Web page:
Sharks — the ones in the water, not the courtroom — deserve stronger protections, environmental group says

COCOA BEACH – It starts with that ominous music by John Williams, as the woman swimming across the waters off the Massachusetts coast never senses what’s zeroing in on her, ready to attack … a classic cinematic opening that helped “Jaws” terrify audiences around the world.

Souvenir shark toys can be cute, but Shark Savers insist these items should be face a boycott until sharks get better protections.

That movie and others portraying sharks as deadly to swimmers may be good box office entertainment, but they also promote some very bad stereotypes about sharks, says Hannah Medd-Rutzen, who thinks people – swimmers and boaters included – should switch their motto from “Sharks are Scary” to “Sharks Need Friends.”

“When you say the word ‘shark,’ people flip out, but obviously not all sharks are dangerous to people,” said Medd-Rutzen. “When you talk about sharks, it brings to mind this media craze,” and she cited “Jaws” and other sharks-that-kill movies as prime examples.

“It’s fueled by these movies where the shark is actively hunting people, which is incredibly false,” she said.

Medd-Rutzen is a marine biologist with Shark Savers, a group founded in 2007 with a simple mission: to protect sharks that, Medd-Rutzen insists, are in far greater danger from humans than they ever will be to the people they get portrayed as preying upon.

Hannah Medd-Rutzen is a marine biologist with Shark Savers, a group founded in 2007.

Shark Savers is focused on promoting education about what people can do to help sharks, and raising awareness of the positive benefits of having them in the ocean.

Medd-Rutzen noted that sharks act as an “apex predator,” or the lead actor in the story of any natural habitat. The apex predator governs the balance of all species below it by keeping other species of fish in check, and ensuring that certain species don’t grow uncontrollably. The loss of an apex predator, she said, could leave behind havoc in an ecosystem that used to depend on it.

“Sharks keep the oceans healthy, and we really do need the oceans healthy,” she said. “Unfortunately, lots of shark populations around the world are in serious trouble.”

This shark lives in a tank at a Cocoa Beach resort.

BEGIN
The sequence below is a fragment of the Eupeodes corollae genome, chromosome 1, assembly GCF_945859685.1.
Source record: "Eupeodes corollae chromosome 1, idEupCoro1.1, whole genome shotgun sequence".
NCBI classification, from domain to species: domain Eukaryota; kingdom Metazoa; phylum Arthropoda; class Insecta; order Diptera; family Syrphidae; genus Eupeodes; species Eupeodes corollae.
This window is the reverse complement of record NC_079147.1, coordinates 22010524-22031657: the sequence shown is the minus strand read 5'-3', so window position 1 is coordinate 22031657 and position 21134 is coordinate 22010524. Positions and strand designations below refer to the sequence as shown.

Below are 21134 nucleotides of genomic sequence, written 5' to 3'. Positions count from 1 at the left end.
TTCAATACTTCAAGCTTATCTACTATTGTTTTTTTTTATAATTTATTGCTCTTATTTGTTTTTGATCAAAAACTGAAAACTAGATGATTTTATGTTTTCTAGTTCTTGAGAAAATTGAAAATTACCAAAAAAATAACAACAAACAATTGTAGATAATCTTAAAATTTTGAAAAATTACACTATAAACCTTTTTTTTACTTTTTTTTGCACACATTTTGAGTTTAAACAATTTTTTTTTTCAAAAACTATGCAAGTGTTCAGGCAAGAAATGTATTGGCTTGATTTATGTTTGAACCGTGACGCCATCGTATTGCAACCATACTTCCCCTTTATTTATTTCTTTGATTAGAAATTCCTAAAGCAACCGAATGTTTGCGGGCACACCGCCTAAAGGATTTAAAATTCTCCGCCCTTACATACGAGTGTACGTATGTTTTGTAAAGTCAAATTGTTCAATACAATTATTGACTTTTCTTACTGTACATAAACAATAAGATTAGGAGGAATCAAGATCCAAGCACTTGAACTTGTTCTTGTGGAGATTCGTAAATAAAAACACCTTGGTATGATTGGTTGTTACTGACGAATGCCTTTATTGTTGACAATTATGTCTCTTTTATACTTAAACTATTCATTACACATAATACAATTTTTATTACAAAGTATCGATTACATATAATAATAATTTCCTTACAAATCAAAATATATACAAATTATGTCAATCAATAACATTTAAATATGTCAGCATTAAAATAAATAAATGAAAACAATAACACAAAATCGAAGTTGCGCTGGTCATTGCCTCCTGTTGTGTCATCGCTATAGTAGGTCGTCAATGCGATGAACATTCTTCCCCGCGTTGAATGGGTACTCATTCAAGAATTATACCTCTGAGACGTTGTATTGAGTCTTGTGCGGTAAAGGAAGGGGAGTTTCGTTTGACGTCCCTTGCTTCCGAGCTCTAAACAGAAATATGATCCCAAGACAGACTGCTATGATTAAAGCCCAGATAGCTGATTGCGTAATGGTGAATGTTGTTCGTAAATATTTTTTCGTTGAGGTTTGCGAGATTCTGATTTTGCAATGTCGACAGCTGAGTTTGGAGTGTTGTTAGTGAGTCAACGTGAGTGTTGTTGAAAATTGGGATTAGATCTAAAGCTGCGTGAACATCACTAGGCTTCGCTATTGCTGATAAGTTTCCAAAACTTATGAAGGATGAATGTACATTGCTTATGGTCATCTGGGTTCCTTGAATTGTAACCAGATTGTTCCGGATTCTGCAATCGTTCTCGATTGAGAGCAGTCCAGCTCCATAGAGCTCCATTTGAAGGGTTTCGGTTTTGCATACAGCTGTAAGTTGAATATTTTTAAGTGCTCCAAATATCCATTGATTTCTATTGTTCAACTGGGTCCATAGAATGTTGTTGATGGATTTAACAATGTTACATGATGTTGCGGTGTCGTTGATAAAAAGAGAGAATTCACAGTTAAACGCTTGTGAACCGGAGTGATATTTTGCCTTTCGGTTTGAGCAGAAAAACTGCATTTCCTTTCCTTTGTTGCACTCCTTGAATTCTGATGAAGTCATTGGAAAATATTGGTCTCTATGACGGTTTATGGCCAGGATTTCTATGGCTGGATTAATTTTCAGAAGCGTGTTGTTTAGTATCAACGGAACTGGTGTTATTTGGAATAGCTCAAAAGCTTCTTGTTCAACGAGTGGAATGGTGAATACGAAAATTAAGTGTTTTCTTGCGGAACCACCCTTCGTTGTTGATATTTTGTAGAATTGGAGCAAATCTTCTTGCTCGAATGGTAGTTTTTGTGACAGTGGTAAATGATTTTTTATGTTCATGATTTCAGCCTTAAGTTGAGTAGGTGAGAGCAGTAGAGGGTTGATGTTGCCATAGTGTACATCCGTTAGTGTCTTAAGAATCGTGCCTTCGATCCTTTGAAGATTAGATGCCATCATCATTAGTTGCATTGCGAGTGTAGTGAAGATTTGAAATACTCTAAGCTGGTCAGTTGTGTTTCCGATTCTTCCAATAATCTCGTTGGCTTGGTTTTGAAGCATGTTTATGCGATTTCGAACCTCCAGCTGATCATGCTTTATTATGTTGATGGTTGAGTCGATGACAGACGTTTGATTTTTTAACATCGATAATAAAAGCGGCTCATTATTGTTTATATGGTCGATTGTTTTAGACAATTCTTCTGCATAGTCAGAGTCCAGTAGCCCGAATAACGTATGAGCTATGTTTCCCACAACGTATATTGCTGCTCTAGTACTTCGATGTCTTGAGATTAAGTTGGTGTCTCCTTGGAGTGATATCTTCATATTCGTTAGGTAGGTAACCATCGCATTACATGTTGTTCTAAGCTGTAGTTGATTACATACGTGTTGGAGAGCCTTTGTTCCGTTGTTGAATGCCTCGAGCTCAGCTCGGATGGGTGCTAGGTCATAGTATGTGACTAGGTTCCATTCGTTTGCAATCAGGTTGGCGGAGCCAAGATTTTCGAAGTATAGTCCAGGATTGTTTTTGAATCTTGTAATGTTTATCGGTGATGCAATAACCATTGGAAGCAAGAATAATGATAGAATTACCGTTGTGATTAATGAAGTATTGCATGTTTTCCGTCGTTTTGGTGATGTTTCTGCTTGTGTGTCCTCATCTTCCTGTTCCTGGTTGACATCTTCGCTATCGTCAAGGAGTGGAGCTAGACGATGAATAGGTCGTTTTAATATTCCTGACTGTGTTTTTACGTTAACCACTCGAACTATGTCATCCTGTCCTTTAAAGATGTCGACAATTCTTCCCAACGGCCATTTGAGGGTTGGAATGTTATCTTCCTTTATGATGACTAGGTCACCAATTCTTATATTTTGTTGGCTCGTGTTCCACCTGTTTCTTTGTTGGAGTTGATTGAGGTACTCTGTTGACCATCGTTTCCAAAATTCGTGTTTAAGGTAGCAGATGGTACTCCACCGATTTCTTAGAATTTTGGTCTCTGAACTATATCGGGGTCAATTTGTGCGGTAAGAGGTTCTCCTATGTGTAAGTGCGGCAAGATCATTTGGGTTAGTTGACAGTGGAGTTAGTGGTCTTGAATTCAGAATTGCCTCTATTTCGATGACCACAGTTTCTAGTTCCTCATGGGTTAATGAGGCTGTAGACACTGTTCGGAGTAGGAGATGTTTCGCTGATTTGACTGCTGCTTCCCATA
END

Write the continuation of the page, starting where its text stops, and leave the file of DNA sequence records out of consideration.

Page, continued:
That’s because sharks have what hunters – and, as it turns out, consumers – are looking for. Sharks make up a good source of the meat for expensive restaurants in Asian countries, she added.

Finning, or selling sharks’ fins, is a $500 million black market industry, Medd-Rutzen noted.

“Shark fins are extremely expensive,” she said. “It’s another form of caviar. Why are we killing 100 million sharks a year? Basically for a bowl of soup. It’s basically a status system, to provide you with a bowl of Shark Fin Soup, which is mostly sold in Asia.”

Hunters don’t even have to be targeting sharks to hurt the species, she noted.

“Fishermen say, ‘I’ll get a swordfish permit,’ so they go out fishing and catch one swordfish – and 40 sharks,” she said. “Sharks take a long time to mature. If it takes you until (age) 14 to get pregnant, you may or may not be able to replace yourself in the population.”

Shark Savers is fighting back, armed with education as their main tool. They’ve launched a “Just Say No To Shark Fin Soup” campaign in China and other Asian nations, and Medd-Rutzen said there are ways that Floridians can help sharks as well.

“Don’t be a shark consumer,” she said, and that includes buying anything containing shark fins, meat, or teeth, including jewelry and other souvenirs.

“Speak up for sharks,” she noted, by, among other things, urging your state lawmakers to pass legislation that protects the species in state waters.

“Make smart seafood choices,” she said, and learn more by getting Shark Savers’ Seafood Watch Card. The organization’s web site is http://www.sharksavers.org/.

“During the time it took me to speed through this presentation,” Medd-Rutzen said, “6,000 sharks were killed.” Her presentation lasted about 45 minutes.

And what about if swimmers find themselves in a “Jaws”-like situation — if you’re deep sea diving and come face to face with a shark? Medd-Rutzen said her best advice, interestingly enough, is to act casually.

“If you don’t want to be prey, don’t act like prey,” she said. “Keep eye contact, and remain calm and keep low on the reef – become a part of the reef. And just don’t look edible, basically.”

More importantly, she said, it’s better to try and confuse a shark than antagonize one.

“The advice they used to give was if they attack, hit them on the nose,” she said. “But think about it – if you miss, your hand goes straight into their mouth.”

A better option: blow bubbles in their direction. 

“If it’s in an area where they’re very used to divers, they may be used to bubbles,” she said. “But it’s worth trying, because blowing bubbles is not something they normally see.”

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